In the whirlwind of the COVID-19 pandemic’s onset, a contentious and elusive question loomed large over public discourse: Where did this virus come from? Two primary theories quickly rose to prominence in the quest for the truth: the zoonotic spillover origin theory and the lab leak theory. The former posits that the virus naturally made the jump from an unknown animal host to humans, possibly through the Wuhan wet markets. The latter suggests that the virus escaped from the confines of the Wuhan Institute of Virology (WIV).
Early on, the lab leak theory generated a flood of unfounded speculations and conspiracy theories. This torrent of misinformation understandably raised eyebrows, causing mainstream media to adopt a more dismissive stance toward the theory. Some extreme versions of the theory painted a sinister picture of the Chinese government deliberately engineering the virus as a bioweapon, releasing it into the world intentionally. Others presented a more rational, scientifically grounded perspective, proposing an accidental lab escape as the cause, a far cry from the more malevolent conspiracy theories. Unfortunately, this dismissal failed to differentiate between the various forms of the lab leak theory, inadvertently grouping them together into a potentially dangerous oversimplification.
Publications like Vox, Politifact, and The Washington Post are not exempt from this blunder, as they frequently blurred the lines between the lab leak theory and its more extravagant, unfounded variations. This issue, in part, can be attributed to the tribal nature of contemporary news outlets. Given that a significant portion of those who initially entertained the idea of the lab leak theory align with right-wing politics or support Trump, mainstream left-leaning media outlets tend to dismiss this theory. Instead of prioritizing journalistic integrity and curiosity, the decision to pursue a story seems to hinge on who presents it. Additionally, another significant factor contributing to this oversight is the initial subpar quality of the so-called “evidence” for a lab leak, which often resulted from mistranslations and substantial leaps in logic. This, in turn, has made people more hesitant to take subsequent claims seriously.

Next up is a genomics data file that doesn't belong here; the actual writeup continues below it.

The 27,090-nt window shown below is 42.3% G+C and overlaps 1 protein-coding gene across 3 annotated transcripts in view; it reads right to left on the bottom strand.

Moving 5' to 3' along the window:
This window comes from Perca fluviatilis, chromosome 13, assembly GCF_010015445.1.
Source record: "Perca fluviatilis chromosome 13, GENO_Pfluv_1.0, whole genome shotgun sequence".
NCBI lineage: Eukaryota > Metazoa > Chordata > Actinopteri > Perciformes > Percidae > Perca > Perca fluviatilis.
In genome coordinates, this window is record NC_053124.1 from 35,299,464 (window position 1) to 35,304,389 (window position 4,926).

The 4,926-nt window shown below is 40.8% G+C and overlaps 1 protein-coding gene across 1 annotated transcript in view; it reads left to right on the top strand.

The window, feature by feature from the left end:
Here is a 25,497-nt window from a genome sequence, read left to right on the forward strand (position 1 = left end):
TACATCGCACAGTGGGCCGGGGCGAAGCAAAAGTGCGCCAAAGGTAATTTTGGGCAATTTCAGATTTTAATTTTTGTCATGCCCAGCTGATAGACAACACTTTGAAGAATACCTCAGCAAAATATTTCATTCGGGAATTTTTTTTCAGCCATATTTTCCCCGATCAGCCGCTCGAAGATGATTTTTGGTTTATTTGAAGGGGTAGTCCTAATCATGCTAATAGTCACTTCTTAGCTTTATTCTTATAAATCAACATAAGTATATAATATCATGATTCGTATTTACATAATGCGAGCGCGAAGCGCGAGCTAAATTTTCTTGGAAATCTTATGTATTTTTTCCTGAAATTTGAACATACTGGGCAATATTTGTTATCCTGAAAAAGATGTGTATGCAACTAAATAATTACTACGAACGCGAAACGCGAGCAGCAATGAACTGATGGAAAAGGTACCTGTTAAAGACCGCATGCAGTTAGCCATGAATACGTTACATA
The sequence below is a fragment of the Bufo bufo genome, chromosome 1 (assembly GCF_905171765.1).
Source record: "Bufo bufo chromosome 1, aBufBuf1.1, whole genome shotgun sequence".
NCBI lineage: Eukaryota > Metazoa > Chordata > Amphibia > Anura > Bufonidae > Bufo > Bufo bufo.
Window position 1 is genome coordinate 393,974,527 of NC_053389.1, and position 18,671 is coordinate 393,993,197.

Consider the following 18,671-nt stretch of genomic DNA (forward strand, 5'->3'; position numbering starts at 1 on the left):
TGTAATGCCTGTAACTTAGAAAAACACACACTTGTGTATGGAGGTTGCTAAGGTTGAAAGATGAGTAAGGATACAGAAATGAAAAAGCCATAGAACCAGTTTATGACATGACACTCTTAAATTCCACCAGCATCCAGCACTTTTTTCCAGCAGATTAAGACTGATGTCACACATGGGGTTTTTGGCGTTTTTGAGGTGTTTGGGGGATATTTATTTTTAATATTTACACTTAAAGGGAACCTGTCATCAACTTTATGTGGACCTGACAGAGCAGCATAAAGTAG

Regrettably, this oversight had far-reaching consequences, causing the more reasonable aspects of the theory to be swept aside in the haste to denounce its more sensationalized versions. Politifact, in particular, had to retract one of their articles citing increased dispute over the assertion as their reason for doing so. Eventually, these concerns resurfaced with a renewed fervor when news broke about a US intelligence report, revealing that three researchers from the Wuhan Institute of Virology sought medical treatment for symptoms resembling COVID-19 in November 2019.
The implications of this unfortunate mishandling by the media are twofold and warrant our careful consideration. Firstly, the premature dismissal of legitimate concerns as mere conspiracy theories has a corrosive effect on public trust, both in journalism and in the very institutions that form the backbone of our society. When such concerns are hastily brushed aside, the public’s confidence in the rigor and discernment of the reporting process is eroded. People, justifiably concerned about the accuracy and responsibility of media outlets, have become increasingly hesitant to accept information from these sources.
Secondly, and perhaps more alarmingly, this mishandling provides ammunition for more extreme actors who exploit the situation to further undermine the credibility of institutions. It opens the floodgates for dissemination of unfounded claims and perilous misinformation, with tangible real-world repercussions. In our rapidly connected world, where information spreads at internet speeds, falsehoods and conspiracy theories can proliferate swiftly, sowing confusion, fear, and discord. When institutions are seen as untrustworthy or dishonest, they become susceptible to manipulation by those with ulterior motives. This phenomenon is especially treacherous during periods of high scientific uncertainty, such as the early stages of a global pandemic, when upholding institutional legitimacy among the public is of paramount importance.